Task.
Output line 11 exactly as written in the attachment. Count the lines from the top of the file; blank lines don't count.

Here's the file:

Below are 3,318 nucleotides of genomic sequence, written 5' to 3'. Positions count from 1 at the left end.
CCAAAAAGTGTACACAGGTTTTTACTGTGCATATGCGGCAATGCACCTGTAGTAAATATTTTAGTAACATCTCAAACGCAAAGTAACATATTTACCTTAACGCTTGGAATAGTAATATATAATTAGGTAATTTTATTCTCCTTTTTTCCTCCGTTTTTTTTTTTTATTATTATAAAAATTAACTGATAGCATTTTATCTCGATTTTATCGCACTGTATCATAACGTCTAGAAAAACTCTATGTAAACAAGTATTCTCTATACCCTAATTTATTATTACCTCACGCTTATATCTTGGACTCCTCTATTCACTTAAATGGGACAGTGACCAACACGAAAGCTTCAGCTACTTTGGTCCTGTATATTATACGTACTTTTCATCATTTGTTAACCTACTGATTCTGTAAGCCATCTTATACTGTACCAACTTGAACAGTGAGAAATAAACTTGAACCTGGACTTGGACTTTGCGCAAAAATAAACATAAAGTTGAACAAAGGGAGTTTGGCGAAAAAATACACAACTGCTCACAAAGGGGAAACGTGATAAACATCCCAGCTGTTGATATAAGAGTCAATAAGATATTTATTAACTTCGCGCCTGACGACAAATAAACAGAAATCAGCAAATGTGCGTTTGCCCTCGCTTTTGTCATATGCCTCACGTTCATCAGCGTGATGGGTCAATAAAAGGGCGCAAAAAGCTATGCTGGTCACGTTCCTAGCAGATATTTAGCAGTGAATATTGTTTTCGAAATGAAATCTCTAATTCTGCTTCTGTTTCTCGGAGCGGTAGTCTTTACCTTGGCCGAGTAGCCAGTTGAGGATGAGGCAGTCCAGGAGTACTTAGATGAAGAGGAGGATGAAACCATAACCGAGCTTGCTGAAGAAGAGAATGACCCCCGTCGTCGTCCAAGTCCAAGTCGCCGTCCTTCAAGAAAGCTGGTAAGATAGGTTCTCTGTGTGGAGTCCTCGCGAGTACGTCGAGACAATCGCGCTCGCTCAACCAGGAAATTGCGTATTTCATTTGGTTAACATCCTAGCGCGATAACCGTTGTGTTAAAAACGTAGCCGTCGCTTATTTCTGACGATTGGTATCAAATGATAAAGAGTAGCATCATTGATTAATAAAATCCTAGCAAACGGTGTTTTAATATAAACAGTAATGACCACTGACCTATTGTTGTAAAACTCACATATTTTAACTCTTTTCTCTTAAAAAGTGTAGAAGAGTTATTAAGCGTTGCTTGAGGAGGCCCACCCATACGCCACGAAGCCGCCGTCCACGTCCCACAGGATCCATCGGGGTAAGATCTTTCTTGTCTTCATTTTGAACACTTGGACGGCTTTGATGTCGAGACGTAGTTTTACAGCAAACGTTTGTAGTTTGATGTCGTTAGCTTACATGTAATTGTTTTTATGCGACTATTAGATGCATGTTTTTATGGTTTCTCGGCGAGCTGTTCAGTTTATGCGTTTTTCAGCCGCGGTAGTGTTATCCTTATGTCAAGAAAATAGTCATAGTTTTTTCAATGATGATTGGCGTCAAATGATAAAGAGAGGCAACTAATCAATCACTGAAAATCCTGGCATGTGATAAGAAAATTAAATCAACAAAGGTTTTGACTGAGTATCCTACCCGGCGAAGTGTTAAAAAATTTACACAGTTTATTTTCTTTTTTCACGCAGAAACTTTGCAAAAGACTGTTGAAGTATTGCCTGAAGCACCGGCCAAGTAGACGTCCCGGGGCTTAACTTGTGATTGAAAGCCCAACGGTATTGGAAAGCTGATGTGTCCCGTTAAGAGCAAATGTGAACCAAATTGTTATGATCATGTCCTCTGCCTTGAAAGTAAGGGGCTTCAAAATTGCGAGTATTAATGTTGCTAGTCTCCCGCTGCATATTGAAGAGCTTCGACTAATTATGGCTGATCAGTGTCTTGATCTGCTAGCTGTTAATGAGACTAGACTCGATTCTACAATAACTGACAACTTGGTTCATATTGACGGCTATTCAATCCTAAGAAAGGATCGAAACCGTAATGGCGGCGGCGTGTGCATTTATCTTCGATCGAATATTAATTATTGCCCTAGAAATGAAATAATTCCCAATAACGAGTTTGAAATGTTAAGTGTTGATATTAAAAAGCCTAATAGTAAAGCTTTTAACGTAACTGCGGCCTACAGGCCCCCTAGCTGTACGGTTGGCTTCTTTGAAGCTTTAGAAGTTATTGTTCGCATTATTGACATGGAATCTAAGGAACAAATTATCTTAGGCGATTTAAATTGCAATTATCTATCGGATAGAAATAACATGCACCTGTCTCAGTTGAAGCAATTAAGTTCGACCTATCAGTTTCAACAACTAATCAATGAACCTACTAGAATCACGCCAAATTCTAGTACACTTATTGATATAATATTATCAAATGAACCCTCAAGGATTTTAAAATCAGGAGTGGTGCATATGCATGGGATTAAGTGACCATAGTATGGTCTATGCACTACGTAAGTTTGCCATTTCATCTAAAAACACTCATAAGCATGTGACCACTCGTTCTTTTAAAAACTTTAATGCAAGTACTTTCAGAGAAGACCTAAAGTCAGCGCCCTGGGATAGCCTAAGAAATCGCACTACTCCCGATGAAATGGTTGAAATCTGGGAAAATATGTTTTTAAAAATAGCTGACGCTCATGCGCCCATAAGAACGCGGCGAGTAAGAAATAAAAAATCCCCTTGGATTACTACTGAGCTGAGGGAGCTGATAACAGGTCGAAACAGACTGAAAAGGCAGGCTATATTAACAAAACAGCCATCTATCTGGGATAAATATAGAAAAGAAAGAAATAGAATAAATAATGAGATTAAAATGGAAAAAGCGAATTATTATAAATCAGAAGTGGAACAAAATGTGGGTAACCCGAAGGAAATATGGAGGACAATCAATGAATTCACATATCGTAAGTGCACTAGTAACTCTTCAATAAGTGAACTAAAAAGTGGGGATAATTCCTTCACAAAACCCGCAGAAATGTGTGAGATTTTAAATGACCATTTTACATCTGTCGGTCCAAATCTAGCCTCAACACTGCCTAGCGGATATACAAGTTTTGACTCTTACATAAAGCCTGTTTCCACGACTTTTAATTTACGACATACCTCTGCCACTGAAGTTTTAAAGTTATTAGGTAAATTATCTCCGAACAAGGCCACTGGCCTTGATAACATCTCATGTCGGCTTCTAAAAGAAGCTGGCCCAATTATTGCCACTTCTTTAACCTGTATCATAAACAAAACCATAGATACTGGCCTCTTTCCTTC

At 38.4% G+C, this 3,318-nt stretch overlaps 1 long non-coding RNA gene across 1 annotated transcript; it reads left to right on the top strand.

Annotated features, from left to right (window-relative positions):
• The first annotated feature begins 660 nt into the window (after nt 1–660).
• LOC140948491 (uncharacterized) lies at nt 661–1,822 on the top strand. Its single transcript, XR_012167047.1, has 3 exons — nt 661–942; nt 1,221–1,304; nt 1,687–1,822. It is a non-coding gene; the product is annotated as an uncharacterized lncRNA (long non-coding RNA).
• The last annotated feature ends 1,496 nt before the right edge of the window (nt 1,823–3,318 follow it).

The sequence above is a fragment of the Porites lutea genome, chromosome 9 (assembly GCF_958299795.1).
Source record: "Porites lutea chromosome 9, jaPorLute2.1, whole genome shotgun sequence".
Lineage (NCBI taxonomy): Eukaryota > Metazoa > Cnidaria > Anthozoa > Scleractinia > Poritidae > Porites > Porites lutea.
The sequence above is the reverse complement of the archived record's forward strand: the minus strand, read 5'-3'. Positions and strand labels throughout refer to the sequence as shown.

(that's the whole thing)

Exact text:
The sequence above is the reverse complement of the archived record's forward strand: the minus strand, read 5'-3'. Positions and strand labels throughout refer to the sequence as shown.